Miller, Richard, PhD

Information

Name

Miller, Richard, PhD

Title

Professor

Email

r-miller10@northwestern.edu

Office Phone

312-503-3211

Office Fax

312-503-3202

Department

Molecular Pharmacology and Biological Chemistry

Office

Lurie 8 – 125 Chicago

Areas of Research

Cell Biology, Mechanisms of Drug Action, Neurobiology of Disease, Signal Transduction

NU Scholar Profile

http://www.scholars.northwestern.edu/expert.asp?u_id=1624

Recent Publications on PubMed

http://www.ncbi.nlm.nih.gov/pubmed?term=Miller%2C%20Richard%5BFull%20Author%20Name%5D&cmd=DetailsSearch

Current Research

Current Research

Research in our laboratory is concerned with understanding molecular aspects of synaptic communication under normal circumstances and also under pathological conditions. For example, for several years we have studied the voltage sensitive Ca channels that are responsible for the influx of Ca into neurons and the release of transmitter. We have demonstrated that Ca channels consist of a family of related molecules that form multisubunit channels. Each type of channel has different biophysical and pharmacological properties and different neuronal functions. We study these molecules using molecular biological, electrophysiological and imaging techniques. Recently we have also started to generate mice in which different types of Ca channels have been knocked out and these have been very useful in our efforts to define channel function. We are currently examining the properties of a new type of channel that we have recently cloned and which appears to be highly expressed in the nervous system.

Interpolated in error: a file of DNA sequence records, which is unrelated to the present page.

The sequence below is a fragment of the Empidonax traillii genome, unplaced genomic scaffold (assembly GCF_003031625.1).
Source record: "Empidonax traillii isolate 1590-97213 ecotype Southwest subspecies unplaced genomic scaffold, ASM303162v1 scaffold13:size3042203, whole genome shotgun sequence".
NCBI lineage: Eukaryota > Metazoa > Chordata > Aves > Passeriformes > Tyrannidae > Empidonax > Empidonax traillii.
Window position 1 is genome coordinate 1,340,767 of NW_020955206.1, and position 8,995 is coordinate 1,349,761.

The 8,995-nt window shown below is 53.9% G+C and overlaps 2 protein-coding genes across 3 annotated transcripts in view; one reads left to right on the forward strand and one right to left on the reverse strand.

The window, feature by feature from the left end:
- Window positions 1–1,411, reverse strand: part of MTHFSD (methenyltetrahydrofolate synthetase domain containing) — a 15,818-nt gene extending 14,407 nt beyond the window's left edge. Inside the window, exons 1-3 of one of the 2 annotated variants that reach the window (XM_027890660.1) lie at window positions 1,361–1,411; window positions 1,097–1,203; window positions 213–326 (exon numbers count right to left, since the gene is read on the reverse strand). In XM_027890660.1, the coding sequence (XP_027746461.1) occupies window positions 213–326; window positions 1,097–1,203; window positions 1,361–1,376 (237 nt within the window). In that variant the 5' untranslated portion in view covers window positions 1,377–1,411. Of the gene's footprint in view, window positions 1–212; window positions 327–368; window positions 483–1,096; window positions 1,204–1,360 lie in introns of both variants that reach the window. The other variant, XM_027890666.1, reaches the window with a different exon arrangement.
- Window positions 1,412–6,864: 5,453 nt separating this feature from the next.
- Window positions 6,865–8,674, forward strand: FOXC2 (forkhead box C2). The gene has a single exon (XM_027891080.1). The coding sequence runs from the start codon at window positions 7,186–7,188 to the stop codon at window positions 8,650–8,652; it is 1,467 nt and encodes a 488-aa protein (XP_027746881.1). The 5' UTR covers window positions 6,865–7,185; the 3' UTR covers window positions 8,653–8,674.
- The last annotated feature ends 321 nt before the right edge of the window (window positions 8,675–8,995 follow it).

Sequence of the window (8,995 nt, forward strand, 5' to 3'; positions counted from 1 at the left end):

Ca channels can also be regulated through the activation of G-proteins and we have also studied this process. Activation of different types of G-protein coupled receptors expressed by neurons can be shown to have a variety of consequences for neuronal function ranging from the rapid control of ion channels and neuronal excitability to long range effects on neuronal survival. We have been using FRET based imaging and other paradigms to examine the regulation of G-protein subunits by receptors and other molecules in neurons.

Several projects in our laboratory are also concerned with understanding the processes that cause neuronal degeneration. Increases in Ca and associated changes in mitochondrial function are clearly important. We have been particularly interested in the molecular basis of neuronal dysfunction observed in association with infection by the HIV-1 virus. We have been examining the role of chemokine receptors in this

phenomenon, and have found that receptors for chemokines are widely expressed in nervous system and seem to have a variety of functions. For example ,we have used mice in which the CXCR4 chemokine receptor has been knocked out to show how this receptor is involved in the development of the dentate gyrus of the hippocampus. Other studies are involved in trying to define how the HIV-1 virus utilizes chemokine receptors in the nervous system to produce neuronal dysfunction in AIDS.